Investment Association backs ethnicity pay reporting

The trade group for UK fund managers has responded to the UK government’s call for consultation responses


Joe McGrath

The trade group which represents asset management companies in the UK has voiced its support for government proposals that will force businesses to publicly declare what it pays staff, by their ethnic profile.

In a statement released over the weekend, the UK’s Investment Association said it “strongly supported” government plans to require employers to report on pay differentials across employees from different ethnic backgrounds.

“Ethnicity pay reporting is an important next step in ensuring our businesses have diversity and inclusion in all its forms truly baked into their greatest asset, the people they employ,” the trade group’s director of Business Risk, Culture and Resilience, Pauline Hawkes-Bunyan said.

“It will help businesses get a full picture of what their workforce looks like, and how it reflects the clients they serve and we strongly support the introduction of ethnicity pay reporting.”

The UK’s Department for Business, Energy & Industrial Strategy’s (BEIS) is currently consulting on its plans to introduce mandatory Ethnicity Pay Reporting to identify who should be expected to report and what information should be included.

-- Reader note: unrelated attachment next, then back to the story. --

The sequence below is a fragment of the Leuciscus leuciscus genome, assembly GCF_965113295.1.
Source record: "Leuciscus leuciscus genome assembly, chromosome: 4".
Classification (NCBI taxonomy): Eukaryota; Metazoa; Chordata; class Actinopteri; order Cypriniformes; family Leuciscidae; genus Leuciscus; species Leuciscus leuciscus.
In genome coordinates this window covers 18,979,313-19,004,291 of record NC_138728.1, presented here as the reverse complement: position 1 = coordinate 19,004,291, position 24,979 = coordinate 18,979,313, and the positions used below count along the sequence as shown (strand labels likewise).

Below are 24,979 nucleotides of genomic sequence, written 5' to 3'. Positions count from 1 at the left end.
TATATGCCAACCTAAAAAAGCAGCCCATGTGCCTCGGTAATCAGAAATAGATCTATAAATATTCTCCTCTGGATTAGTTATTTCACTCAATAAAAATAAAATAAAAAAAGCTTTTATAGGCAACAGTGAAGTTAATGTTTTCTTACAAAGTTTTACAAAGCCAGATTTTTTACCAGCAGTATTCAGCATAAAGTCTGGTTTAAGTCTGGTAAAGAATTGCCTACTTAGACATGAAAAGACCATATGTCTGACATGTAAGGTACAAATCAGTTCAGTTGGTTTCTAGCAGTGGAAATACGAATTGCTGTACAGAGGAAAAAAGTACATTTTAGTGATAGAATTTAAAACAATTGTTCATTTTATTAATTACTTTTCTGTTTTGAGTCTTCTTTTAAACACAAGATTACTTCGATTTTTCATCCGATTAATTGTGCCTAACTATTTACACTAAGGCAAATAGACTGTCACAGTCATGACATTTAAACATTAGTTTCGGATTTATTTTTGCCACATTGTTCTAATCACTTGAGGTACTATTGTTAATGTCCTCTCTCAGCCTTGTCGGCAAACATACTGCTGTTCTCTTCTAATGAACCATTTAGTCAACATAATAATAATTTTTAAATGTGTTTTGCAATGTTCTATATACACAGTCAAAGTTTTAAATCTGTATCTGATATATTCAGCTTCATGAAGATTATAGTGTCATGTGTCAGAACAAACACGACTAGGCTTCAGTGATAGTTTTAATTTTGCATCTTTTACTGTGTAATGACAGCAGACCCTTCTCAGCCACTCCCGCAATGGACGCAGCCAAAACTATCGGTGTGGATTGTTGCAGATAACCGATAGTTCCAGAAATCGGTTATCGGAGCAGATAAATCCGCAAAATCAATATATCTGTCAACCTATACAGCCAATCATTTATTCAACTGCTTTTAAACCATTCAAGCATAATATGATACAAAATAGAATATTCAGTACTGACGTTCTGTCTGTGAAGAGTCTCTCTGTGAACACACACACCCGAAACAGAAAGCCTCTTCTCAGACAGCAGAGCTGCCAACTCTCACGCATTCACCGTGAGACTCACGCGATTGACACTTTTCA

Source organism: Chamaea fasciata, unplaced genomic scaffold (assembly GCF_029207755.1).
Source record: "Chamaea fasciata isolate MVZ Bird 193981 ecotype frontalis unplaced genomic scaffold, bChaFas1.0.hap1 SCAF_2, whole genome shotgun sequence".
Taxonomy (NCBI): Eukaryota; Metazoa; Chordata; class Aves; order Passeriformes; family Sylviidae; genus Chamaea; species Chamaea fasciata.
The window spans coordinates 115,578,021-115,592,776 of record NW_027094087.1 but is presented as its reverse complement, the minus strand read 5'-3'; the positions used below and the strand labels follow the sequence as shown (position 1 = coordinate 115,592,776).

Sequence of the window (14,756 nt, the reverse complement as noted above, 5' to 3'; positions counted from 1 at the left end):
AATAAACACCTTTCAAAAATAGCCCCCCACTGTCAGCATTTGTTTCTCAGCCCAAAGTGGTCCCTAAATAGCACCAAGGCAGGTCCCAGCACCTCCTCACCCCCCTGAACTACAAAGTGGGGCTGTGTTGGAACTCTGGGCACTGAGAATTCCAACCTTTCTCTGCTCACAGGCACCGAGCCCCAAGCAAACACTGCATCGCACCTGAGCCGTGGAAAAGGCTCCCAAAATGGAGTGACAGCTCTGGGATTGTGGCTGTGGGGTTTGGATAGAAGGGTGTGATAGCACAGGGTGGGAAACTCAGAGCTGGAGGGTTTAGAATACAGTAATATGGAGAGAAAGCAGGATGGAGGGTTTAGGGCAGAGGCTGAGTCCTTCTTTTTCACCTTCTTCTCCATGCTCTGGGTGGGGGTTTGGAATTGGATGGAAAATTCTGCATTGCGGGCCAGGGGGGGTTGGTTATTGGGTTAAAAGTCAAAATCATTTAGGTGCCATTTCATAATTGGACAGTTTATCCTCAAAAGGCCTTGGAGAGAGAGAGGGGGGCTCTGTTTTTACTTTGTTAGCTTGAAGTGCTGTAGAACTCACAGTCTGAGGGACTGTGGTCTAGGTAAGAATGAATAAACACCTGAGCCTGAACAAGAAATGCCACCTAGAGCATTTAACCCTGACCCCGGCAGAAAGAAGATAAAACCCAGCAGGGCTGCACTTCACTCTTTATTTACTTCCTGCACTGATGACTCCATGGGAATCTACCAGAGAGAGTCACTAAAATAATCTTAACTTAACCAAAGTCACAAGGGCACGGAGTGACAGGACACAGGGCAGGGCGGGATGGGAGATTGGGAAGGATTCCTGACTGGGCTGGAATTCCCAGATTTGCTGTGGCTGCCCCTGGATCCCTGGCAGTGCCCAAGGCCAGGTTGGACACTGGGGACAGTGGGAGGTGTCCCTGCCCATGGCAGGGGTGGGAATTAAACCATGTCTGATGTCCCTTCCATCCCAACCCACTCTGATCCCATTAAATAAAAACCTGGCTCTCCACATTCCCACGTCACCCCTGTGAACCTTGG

The Investment Association believes that the introduction of such a requirement would appeal to investors who are increasingly demanding more clarity on how businesses treat their employees.

“Investors want to invest in businesses that demonstrate they are diverse and inclusive because this leads to better decision-making and avoids group think,” Hawkes-Bunyan said.

“The data provided by the ethnic pay reporting will provide investors with another important tool in their toolkit to measure how seriously the companies they invest in are taking their commitment to diversity.”

The Investment Association has called for reporting to be mandatory for employers with more than 250 staff, which is in line with the current gender reporting rules. The trade group added that it would like to see “relevant additional information,” such as geographic, age and gender variations to be included.


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